US 'Justice' at work ... Let's Do a Deal.
For once what passes for US 'justice is being challenged by some one who has slightly deeper than your average 'perp'.
And he won't keep quiet which is no doubt upsetting the 'Justice' Departments usual SOP..
Good for DotCom.
Following the 'Duck Theory' ...
of looks like, squawks like, must be; a company who maintains an off ice in a country is domiciled and should be fully liable to tax..
International companies often sell through the in-country office but "drop ship" equipment directly to the customer directly from a company's branch in another country.
The UK should designate all such pseudo sales as taxable - both from a Duty and Corporate tax viewpoint.
I, as a technician, have been 'imported' in to countries for installations where most of the labour/contractors were local.so the locals billed me (my branch) as a 'foreign' customer and the company customer was billed by us less all sorts of taxes.
I know I'm good, but not good enough to erect a 200 foot guyed mast single-handed!
China will be down there soon ...
claiming 'ownership' as it has done over parts of the East China Sea, even the parts in many other countries Economic Zones.
If there is oil, the US will be down there to keep the peace.
"Deloitte are understood to have set a deadline of 14 November for offers from interested parties."
Is this an old news piece, a typo or Deloitte's a little confused? (14 November}
HSBC uses call centres n Mumbai so ...
I learnt a few choice Hindi and Marathi phrases which work as well as an Fbomb.
They must have some number recognition software on their system as after a few clicks I end up in a UK call centre.
Did you know that most Indian call centres are run /owned by a California company?
Who really ...
gives a damn?
Jobs last ego trip and he's not even here to see it. Like his house and boat.
I was in Toronto, Canada when the power went down 6-7 years ago for 3 days or so. Few people had made preparations such as laying in candles, canned food, et.c. Fortunately the processed water supply is gravity fed from reservoirs located in the higher land north of the city.
Countries where the public electricity supply can be 'intermittent' are far better prepared. Even residences have small gasoline-powered generators, and cans of gas/petrol to refill the tanks. High-rises all have auto-switching generators, as do hotels and even restaurants.
The cellco networks are protected with small, auto-start, propane powered generators to charge the batteries, In the northern climbs, where the are some hills/mountains up to 3000 metres high, protection ensures continuous power for days on end.
Most all of the computers in my office are laptops, chosen mainly because of their 'power-fail' protection offered by batteries. All our LANs and WiFi units are similarly protected. Our lighting is by LED which are again low voltage.
In the States cellco's operated by telco's such as A T & T have no excuse as the telephone switching centres typically employ 'battery' technicians who spend all their time providing TLC to banks and banks of batteries to ensure their long life. The real reason the batteries are there is to ensure reliable communications.
Cellco's, from what I have observed, tend to be on the cheap side, maybe a bank of rechargeable batteries to provide a few hours power bridging, certainly nothing to ensure continuous operation for several days. The FCC is in a position to modify cell licences to ensure there are minimal power fail working conditions.
Given the profits cellco's make, it is not as if they can't afford the tax-deductible outlay, it's just they don't plan properly.
Now, in Canada, office space rental advertisements often trumpet that they have 'uninterruptable' power!
Bill Nguyen .. sounds like imported Human Resources techniques
I've heard of similar being used over here in VietNam, except the gun-toter is replaced by a couple of thugs carrying nasty looking chunks of wood.
Solves all manner of labour problems, as well as complaining customers and tardy payers.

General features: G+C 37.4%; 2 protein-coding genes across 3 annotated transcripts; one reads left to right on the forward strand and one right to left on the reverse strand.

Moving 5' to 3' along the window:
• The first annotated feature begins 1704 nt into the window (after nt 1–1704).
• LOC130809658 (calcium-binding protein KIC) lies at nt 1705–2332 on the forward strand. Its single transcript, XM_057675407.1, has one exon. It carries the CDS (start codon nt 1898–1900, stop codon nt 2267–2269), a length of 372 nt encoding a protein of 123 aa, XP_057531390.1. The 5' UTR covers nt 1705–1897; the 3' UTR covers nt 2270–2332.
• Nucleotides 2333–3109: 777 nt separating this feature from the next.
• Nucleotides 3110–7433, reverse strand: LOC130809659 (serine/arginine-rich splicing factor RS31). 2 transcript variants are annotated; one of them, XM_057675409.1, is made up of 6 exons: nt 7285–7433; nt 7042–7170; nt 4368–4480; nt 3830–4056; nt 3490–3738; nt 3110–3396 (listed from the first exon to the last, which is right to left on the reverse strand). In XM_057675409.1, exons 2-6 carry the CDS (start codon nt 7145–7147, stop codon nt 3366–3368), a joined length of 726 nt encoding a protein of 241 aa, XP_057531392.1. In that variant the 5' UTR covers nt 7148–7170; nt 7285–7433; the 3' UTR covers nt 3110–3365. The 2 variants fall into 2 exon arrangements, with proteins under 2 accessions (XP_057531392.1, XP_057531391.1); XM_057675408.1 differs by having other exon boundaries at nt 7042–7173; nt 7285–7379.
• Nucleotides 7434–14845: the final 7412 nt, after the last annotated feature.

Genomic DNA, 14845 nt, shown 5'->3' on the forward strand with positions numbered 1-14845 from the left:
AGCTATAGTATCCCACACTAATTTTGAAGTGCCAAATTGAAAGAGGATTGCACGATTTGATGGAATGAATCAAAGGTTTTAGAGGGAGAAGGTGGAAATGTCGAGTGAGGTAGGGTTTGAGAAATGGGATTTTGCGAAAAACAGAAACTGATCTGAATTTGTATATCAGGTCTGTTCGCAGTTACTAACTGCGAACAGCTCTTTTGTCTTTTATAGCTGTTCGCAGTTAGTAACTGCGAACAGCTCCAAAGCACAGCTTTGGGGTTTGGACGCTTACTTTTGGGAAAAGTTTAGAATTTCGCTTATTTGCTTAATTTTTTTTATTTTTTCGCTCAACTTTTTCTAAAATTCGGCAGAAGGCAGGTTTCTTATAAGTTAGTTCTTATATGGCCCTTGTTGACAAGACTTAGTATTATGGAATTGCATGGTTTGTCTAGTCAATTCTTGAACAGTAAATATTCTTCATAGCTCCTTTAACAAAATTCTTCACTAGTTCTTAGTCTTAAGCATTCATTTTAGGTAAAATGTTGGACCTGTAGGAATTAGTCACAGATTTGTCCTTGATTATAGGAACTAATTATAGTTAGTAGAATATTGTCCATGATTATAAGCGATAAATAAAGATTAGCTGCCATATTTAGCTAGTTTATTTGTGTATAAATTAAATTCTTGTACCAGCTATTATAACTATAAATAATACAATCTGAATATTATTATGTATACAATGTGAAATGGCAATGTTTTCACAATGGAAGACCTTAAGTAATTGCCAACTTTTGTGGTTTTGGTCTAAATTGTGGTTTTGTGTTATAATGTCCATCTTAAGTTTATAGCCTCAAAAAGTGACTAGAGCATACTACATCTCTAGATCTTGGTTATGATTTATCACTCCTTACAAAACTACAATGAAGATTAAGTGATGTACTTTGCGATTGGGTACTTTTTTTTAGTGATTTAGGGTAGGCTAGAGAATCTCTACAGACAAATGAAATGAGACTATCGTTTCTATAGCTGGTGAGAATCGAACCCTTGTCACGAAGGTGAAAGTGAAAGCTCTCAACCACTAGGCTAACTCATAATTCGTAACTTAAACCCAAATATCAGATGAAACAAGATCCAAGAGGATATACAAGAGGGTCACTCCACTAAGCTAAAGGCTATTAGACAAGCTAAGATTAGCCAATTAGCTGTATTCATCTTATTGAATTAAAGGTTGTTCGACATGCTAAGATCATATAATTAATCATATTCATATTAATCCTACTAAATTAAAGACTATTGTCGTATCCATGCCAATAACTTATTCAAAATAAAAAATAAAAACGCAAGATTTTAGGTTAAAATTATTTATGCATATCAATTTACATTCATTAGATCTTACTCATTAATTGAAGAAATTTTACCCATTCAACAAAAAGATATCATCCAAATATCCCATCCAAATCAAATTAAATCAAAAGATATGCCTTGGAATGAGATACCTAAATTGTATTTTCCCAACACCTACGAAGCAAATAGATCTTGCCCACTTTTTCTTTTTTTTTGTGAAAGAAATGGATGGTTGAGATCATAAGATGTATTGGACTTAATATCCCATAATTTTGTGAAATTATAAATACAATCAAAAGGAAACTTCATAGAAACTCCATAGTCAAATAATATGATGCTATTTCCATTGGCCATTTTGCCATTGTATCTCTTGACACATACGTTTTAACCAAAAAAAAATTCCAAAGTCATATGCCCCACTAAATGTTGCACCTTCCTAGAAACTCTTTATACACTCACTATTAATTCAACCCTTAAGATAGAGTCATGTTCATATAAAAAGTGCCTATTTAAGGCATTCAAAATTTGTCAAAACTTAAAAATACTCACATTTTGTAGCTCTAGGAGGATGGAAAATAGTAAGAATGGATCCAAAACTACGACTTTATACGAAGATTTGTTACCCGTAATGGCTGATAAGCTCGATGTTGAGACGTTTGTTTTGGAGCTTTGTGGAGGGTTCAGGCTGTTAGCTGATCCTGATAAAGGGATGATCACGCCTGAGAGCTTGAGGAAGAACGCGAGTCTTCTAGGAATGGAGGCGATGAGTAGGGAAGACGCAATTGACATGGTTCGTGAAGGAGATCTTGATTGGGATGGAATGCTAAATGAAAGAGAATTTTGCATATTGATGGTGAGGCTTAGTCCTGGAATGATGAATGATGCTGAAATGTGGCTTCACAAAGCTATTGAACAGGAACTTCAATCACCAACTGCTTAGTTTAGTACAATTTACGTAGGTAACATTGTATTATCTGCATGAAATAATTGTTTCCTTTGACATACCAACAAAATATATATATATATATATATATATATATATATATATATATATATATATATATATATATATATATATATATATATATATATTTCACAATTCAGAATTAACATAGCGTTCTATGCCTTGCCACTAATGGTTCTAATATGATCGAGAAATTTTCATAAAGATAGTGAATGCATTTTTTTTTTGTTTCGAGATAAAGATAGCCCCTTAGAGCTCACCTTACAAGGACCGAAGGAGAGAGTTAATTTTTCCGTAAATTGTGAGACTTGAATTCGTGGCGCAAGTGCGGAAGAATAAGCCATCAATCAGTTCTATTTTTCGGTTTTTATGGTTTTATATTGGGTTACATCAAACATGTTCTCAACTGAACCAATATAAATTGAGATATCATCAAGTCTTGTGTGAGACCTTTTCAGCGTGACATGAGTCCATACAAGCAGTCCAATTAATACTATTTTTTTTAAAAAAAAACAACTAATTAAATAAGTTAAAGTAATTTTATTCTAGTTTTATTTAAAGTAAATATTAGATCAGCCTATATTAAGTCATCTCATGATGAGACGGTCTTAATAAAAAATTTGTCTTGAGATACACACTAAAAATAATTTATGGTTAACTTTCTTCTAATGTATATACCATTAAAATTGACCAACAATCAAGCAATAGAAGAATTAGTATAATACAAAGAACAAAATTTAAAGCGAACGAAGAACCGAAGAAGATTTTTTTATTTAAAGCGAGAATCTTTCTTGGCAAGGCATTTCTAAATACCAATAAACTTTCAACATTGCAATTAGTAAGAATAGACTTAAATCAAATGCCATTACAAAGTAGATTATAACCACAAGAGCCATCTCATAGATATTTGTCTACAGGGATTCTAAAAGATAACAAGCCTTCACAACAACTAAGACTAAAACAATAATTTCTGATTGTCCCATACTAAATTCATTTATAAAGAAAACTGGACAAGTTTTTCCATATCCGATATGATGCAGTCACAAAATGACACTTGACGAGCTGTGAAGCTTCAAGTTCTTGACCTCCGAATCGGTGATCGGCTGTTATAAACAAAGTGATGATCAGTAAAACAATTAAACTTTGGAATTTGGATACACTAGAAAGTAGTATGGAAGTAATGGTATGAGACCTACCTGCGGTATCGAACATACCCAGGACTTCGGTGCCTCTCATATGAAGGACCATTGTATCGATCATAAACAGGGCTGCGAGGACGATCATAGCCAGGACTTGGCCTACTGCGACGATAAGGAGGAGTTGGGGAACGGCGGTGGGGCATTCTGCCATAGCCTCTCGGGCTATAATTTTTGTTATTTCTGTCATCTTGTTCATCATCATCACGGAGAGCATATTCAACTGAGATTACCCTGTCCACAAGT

Guess Bill has adopted the ways of his new country very well. I wonder if Apple has a 'get out' clause.
My names Scrooge ... our Christmas comes on 2013 Feb 09 ans it's called Tet
Christmas Day never seems the same when the weather is in the 80's, so we put the Christmas vacation over until Tet, it runs until February 12, and often stores have a bit of a New Years discount.
So we get to save a little. The iPhone knock off from China, it uses the iOS6-JB, seems to be the hot item this year and it's displays Vietnamese with the correct diacritical marks. comes in a rainbow of colours, too. Guess someone has made off with the molds to squeeze the plastic for V4S - or someone's been working an unofficial night shift.
Injuntion Issued Restraining School - Hearing Next Week
A district court judge for Bexar County, Texas, has granted The Rutherford Institute’s request for a temporary restraining order to prevent Northside Independent School District from removing a San Antonio high school student from John Jay High School’s Science and Engineering Academy because she objected to wearing a name badge signifying participation in the school district’s new “Student Locator Project.”
Source: < www.rutherford.org/publications_resources/on_the_front_lines/victory_court_grants_rutherford_institute_request_to_stop_texas_school_from >
Don't let ACPO know, they wll be next - RFID readers all over the UK next on their WANT list
There is just too much being forced on to students. I am Herandez' side, technology looking for a problem.
The RDIF system can be easily defeated by simply leaving the tag behind secreted somewhere, or covering it with alumin(i)um foil. For more permanent cures, placing the RFID-equipped device in a microwave, together with a mug of cold water, and giving it 15 second bursts of 100% power. Works well on UK Passports and larger denomination US dollar bills, too.
GAP clothing are sold with several RFID chips in each garment.
ACPO would have a field day with this stuff, with Plod carrying portable readers around so they can scan people and bring up their information and criminal records eliminating the familiar expression: "What's all this then?". Besides Plod now have a handbook for guidance such as the Warwickshire Police handbook Policing Our Communities.
Thank you, again El Reg
I've just gven a copy of the article to my local alternative software sourcing shop.
They said Thank You, too.
The nosiest b*stards are in the West
I travel / cross borders frequently and in my experience the US is by far the worst, followed by the UK and Canada. I don't go to Australia.